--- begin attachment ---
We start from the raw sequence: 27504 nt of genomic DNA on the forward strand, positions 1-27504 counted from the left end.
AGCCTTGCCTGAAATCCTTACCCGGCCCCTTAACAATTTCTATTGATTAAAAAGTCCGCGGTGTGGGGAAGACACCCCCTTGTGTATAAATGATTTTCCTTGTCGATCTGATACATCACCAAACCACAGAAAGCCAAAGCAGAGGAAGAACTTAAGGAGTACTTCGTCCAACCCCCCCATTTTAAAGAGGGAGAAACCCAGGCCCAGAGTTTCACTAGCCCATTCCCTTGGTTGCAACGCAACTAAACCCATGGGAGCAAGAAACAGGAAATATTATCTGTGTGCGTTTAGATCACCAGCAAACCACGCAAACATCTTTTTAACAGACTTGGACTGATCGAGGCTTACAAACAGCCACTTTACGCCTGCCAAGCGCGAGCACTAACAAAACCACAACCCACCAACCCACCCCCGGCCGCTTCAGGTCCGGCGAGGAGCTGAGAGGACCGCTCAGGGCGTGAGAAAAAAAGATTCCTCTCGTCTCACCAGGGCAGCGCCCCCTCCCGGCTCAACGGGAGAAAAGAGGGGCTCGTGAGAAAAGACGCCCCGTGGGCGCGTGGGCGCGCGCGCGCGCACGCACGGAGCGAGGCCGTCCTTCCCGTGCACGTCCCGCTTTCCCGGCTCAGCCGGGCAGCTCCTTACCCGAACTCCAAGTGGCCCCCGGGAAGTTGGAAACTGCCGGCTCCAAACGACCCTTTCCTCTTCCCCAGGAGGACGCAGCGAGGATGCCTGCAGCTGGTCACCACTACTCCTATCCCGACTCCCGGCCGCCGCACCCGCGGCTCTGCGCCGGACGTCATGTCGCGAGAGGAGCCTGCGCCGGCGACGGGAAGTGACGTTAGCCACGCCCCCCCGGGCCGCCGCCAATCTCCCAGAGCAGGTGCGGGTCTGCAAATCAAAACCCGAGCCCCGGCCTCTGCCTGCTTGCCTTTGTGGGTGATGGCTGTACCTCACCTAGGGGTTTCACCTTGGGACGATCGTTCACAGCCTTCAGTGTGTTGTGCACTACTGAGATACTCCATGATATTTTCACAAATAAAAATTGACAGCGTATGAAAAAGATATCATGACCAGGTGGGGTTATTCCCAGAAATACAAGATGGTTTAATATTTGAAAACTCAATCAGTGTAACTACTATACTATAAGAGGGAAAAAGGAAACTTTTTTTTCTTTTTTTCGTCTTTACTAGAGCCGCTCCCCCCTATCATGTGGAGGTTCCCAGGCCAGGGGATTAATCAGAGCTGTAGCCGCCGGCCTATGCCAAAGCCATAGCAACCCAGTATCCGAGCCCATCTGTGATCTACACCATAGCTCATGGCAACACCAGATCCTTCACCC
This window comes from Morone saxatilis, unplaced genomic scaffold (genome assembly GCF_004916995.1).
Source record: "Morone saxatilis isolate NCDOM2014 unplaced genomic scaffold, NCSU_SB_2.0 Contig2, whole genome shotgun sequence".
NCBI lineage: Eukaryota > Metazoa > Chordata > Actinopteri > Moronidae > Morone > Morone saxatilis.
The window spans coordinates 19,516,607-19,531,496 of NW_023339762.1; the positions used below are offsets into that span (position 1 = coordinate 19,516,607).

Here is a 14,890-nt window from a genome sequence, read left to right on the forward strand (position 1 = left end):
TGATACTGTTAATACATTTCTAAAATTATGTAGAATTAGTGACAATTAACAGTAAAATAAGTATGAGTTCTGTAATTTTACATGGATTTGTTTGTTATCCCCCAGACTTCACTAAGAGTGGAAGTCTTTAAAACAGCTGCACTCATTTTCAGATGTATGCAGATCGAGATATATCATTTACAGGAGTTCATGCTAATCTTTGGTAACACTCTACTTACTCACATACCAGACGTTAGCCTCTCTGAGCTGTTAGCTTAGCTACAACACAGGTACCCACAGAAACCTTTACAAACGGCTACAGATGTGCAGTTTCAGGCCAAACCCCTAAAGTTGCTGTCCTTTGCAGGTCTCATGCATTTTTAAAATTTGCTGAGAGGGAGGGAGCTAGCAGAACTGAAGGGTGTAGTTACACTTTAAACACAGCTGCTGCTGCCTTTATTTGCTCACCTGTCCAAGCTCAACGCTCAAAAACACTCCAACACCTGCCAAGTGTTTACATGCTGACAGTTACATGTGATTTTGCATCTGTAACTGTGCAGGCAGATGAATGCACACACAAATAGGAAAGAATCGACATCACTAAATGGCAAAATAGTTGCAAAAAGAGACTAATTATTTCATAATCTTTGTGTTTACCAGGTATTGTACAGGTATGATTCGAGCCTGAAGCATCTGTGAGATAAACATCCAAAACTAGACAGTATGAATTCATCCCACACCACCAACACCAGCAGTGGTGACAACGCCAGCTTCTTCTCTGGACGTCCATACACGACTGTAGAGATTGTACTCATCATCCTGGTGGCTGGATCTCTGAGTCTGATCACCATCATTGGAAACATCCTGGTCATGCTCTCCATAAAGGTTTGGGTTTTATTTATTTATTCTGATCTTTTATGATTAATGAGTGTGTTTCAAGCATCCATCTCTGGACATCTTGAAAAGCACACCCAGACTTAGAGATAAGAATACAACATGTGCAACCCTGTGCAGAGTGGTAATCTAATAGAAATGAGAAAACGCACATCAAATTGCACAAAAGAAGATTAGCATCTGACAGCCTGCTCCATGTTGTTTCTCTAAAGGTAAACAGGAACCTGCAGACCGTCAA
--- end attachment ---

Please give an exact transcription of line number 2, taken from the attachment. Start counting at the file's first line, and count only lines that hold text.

AGCCTTGCCTGAAATCCTTACCCGGCCCCTTAACAATTTCTATTGATTAAAAAGTCCGCGGTGTGGGGAAGACACCCCCTTGTGTATAAATGATTTTCCTTGTCGATCTGATACATCACCAAACCACAGAAAGCCAAAGCAGAGGAAGAACTTAAGGAGTACTTCGTCCAACCCCCCCATTTTAAAGAGGGAGAAACCCAGGCCCAGAGTTTCACTAGCCCATTCCCTTGGTTGCAACGCAACTAAACCCATGGGAGCAAGAAACAGGAAATATTATCTGTGTGCGTTTAGATCACCAGCAAACCACGCAAACATCTTTTTAACAGACTTGGACTGATCGAGGCTTACAAACAGCCACTTTACGCCTGCCAAGCGCGAGCACTAACAAAACCACAACCCACCAACCCACCCCCGGCCGCTTCAGGTCCGGCGAGGAGCTGAGAGGACCGCTCAGGGCGTGAGAAAAAAAGATTCCTCTCGTCTCACCAGGGCAGCGCCCCCTCCCGGCTCAACGGGAGAAAAGAGGGGCTCGTGAGAAAAGACGCCCCGTGGGCGCGTGGGCGCGCGCGCGCGCACGCACGGAGCGAGGCCGTCCTTCCCGTGCACGTCCCGCTTTCCCGGCTCAGCCGGGCAGCTCCTTACCCGAACTCCAAGTGGCCCCCGGGAAGTTGGAAACTGCCGGCTCCAAACGACCCTTTCCTCTTCCCCAGGAGGACGCAGCGAGGATGCCTGCAGCTGGTCACCACTACTCCTATCCCGACTCCCGGCCGCCGCACCCGCGGCTCTGCGCCGGACGTCATGTCGCGAGAGGAGCCTGCGCCGGCGACGGGAAGTGACGTTAGCCACGCCCCCCCGGGCCGCCGCCAATCTCCCAGAGCAGGTGCGGGTCTGCAAATCAAAACCCGAGCCCCGGCCTCTGCCTGCTTGCCTTTGTGGGTGATGGCTGTACCTCACCTAGGGGTTTCACCTTGGGACGATCGTTCACAGCCTTCAGTGTGTTGTGCACTACTGAGATACTCCATGATATTTTCACAAATAAAAATTGACAGCGTATGAAAAAGATATCATGACCAGGTGGGGTTATTCCCAGAAATACAAGATGGTTTAATATTTGAAAACTCAATCAGTGTAACTACTATACTATAAGAGGGAAAAAGGAAACTTTTTTTTCTTTTTTTCGTCTTTACTAGAGCCGCTCCCCCCTATCATGTGGAGGTTCCCAGGCCAGGGGATTAATCAGAGCTGTAGCCGCCGGCCTATGCCAAAGCCATAGCAACCCAGTATCCGAGCCCATCTGTGATCTACACCATAGCTCATGGCAACACCAGATCCTTCACCC